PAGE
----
A few months ago we were on the playground. J walked over to the edge of the jungle gym. I was right behind him. I had that urge to move him away from the edge, but I reminded myself that neither he nor O have ever jumped off. J proceeded to jump off. It was a good number of feet down, and he was pretty shaken up, although not hurt. I did a lot of soul-searching that day. I was standing right there. I should have stopped that from happening! But the more I thought about it, the more I thought about all the amazing things my kids had learned they could do on that playground without getting hurt. To prevent that one fall, I would have had to deny them all those experiences.
Although details about the identities of the Aurora shooting victims are slow to emerge, it is safe to say a male perpetrated unspeakable violence against a number of women, as well as other men. Sadly, male violence toward either sex is not an unusual occurrence. When it comes to guns, women are astronomically more likely to be on the receiving end of a bullet than the one pulling the trigger. While men are both more likely to murder, and to be murdered, women’s likelihood of being killed is way out of proportion with our likelihood of killing.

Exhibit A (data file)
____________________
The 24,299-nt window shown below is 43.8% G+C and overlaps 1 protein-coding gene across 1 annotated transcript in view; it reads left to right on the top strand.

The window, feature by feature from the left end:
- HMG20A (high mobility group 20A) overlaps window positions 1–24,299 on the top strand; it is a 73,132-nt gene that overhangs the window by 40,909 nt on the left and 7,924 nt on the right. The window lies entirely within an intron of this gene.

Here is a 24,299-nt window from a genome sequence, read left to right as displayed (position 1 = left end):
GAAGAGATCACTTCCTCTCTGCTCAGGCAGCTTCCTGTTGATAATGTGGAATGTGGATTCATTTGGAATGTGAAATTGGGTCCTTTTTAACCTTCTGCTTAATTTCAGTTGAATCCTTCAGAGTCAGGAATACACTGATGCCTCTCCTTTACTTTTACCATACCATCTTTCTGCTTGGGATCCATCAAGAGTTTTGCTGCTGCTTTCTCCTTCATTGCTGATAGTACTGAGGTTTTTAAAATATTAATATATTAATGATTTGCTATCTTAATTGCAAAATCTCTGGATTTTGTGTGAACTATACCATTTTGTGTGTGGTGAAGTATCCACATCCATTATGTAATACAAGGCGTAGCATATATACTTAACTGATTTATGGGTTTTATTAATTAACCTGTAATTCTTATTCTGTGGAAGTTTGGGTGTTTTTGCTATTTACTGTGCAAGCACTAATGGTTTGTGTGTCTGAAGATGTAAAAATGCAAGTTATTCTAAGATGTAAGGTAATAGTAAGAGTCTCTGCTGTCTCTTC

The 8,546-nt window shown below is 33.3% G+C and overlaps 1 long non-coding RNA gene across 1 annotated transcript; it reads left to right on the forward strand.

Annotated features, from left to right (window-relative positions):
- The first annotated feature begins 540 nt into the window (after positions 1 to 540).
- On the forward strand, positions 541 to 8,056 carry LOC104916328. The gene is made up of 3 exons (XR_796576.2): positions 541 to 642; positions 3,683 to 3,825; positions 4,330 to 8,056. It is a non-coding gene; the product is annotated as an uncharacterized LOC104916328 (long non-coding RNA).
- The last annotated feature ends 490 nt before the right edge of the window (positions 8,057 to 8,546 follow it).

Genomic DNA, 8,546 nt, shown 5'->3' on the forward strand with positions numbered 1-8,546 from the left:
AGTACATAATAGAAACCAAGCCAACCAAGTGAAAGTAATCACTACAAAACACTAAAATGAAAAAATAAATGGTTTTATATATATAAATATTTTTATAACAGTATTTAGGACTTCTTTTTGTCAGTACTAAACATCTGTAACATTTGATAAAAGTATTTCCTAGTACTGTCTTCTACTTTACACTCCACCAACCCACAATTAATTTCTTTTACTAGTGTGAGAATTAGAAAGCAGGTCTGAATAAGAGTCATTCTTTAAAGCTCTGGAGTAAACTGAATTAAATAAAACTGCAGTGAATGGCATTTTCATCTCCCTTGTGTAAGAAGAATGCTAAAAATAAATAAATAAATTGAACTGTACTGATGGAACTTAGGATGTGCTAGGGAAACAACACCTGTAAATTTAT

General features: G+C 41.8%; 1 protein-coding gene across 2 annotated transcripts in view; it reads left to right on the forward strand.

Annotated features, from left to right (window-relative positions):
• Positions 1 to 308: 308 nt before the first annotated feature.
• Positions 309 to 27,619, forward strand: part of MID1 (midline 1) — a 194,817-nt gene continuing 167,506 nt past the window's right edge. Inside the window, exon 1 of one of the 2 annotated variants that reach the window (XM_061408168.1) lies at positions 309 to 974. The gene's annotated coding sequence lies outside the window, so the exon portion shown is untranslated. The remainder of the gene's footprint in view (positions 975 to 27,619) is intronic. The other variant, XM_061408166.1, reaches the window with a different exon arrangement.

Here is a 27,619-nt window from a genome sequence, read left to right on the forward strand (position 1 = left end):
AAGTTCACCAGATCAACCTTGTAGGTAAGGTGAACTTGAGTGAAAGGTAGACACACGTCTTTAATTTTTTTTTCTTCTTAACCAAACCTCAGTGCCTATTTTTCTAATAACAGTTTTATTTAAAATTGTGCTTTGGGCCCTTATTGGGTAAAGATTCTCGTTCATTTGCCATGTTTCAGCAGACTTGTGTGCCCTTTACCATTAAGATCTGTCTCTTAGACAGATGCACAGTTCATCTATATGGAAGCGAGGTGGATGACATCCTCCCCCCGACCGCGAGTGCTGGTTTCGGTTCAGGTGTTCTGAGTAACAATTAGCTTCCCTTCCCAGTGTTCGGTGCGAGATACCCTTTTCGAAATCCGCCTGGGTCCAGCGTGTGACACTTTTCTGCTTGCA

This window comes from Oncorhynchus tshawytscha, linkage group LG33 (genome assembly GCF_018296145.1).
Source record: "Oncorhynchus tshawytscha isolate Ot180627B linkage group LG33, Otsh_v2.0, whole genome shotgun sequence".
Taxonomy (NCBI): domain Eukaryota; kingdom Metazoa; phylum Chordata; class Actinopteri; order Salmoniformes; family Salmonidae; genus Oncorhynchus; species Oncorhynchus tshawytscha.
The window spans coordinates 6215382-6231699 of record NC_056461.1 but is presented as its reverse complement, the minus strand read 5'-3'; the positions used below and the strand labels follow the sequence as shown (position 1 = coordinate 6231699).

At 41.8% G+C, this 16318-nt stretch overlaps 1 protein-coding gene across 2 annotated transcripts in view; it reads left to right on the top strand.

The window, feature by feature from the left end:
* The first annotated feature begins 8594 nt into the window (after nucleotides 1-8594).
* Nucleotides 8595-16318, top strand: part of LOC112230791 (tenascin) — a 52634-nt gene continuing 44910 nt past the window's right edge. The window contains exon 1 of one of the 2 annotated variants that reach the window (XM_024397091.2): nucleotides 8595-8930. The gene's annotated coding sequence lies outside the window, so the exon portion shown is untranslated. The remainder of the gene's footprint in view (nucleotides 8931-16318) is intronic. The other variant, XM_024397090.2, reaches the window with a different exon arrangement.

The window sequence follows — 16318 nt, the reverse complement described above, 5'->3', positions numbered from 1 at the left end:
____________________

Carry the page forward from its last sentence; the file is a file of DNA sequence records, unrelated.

From 1976 to 2005, women were 23.5% of all homicide victims and 11.2% of perpetrators. In short, women are significantly more likely to be murdered than to murder, and that’s not to mention the suffering women experience as a result of male on male violence. No doubt losing a son to gun violence, incarceration or a death sentence for murder can feel like death to a mother. Why are we putting up with this?
Let’s take a closer look at Aurora for a moment. I’ve heard a lot of male voices over the past few days stating that if only one or more of the civilians had been armed, this tragedy could have been prevented or curtailed. One acquaintance argued he’s been training to use his firearm for 30 years and he would have, “taken that asshole down before he killed anyone.” These voices may be chivalrous, heroic, hot-headed, macho, coming out of fear, denial, posturing, etc. But there is one thing they are not. They are not based in fact. You don’t have to be special ops or have weapons training to know that.